US crude fell to negative value for first time in history as stockpiles overwhelmed storage facilities, before rebounding to just over $1 on Tuesday
The magnitude of how damaged the energy industry is came into full view on April 20 when the benchmark price of U.S. oil futures, which had never dropped below $10 a barrel in its nearly 40-year history, plunged to a previously unthinkable minus $38 a barrel.
A confluence of factors suggests that such a Panama-style invasion of Venezuela is not only a possibility, but increasingly likely.
West Texas Intermediate drops more than 27% one week after sub-zero dive
Russia Steals Chinese Oil Market Share From Saudi Arabia (oilprice.com)
China imported 31 percent more oil from Russia last month while its intake of Saudi crude slipped by 1.8 percent compared to March 2019, Reuters reported, citing calculations based on official customs data. Overall crude oil imports rose by 4.5% on the year to 9.68 million bpd.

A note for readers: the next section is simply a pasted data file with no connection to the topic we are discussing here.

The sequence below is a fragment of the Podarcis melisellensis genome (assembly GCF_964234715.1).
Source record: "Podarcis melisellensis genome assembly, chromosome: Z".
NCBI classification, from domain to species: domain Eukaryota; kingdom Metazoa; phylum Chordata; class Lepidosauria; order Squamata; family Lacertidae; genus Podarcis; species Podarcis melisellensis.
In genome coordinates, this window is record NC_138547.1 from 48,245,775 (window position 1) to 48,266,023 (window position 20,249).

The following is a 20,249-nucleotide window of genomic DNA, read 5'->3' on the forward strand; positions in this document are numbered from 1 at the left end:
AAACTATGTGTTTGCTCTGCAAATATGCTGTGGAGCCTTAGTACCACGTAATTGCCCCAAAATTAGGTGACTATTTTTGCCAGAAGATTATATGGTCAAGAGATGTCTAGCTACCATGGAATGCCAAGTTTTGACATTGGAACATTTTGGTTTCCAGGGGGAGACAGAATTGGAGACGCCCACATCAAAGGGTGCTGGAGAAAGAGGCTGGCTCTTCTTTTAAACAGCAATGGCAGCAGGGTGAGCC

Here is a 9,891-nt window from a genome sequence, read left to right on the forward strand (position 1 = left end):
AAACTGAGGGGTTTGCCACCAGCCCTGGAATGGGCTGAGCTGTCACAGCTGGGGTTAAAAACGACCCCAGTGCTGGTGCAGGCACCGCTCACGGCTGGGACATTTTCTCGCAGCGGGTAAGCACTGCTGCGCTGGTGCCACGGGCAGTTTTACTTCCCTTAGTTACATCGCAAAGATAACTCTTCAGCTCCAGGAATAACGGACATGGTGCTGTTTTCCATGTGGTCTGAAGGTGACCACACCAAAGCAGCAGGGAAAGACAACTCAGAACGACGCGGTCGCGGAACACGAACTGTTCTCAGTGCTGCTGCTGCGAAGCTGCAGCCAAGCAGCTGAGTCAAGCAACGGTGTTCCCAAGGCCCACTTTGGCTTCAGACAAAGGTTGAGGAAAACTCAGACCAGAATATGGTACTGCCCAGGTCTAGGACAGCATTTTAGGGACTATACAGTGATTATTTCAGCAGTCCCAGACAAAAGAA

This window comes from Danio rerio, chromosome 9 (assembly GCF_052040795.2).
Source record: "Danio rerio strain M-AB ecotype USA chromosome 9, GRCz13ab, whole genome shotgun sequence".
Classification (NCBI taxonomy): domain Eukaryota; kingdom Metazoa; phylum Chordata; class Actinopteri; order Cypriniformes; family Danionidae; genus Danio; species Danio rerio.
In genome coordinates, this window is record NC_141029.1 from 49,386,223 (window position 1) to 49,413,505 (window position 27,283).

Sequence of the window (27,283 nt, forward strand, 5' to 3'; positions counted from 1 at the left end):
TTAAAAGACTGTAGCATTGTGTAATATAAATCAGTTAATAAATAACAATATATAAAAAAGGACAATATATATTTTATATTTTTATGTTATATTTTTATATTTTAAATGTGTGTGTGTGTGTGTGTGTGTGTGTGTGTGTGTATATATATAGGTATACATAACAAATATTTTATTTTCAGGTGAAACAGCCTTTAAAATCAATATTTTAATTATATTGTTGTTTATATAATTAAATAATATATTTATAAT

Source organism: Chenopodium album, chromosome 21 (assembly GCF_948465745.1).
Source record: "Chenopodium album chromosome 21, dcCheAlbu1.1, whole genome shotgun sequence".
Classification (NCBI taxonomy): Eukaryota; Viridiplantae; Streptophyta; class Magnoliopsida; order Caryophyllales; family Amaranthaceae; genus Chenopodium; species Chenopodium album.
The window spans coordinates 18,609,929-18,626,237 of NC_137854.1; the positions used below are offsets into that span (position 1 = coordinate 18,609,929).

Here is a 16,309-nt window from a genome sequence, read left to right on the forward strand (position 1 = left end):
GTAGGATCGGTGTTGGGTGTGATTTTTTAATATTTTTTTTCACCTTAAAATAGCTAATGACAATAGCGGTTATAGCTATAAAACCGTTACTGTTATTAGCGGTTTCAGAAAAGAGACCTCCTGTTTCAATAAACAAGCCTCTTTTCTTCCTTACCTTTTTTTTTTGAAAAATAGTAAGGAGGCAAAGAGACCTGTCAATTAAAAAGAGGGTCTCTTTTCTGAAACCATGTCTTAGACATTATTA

How much is a barrel of oil worth? (resilient.org)
If you were an oil futures trader wanting to unload a May 1 contract on Monday, April 20, a barrel of oil was worth $-37. That’s right, traders were, in effect, willing to pay someone—anyone—to take ownership of a commodity that powers modern industrial society, and has suddenly become too abundant.
The Next Chapter of the Oil Crisis: The Industry Shuts Down (Yahoo Finance)
Negative oil prices, ships dawdling at sea with unwanted cargoes, and traders getting creative about where to stash oil. The next chapter in the oil crisis is now inevitable: great swathes of the petroleum industry are about to start shutting down.
Oil Slides After Crude ETFs Move Into Later-Dated Contracts (Yahoo Finance)
Oil fell after the biggest oil ETF said it would sell out of its June WTI futures position as physical oil storage levels continue to balloon.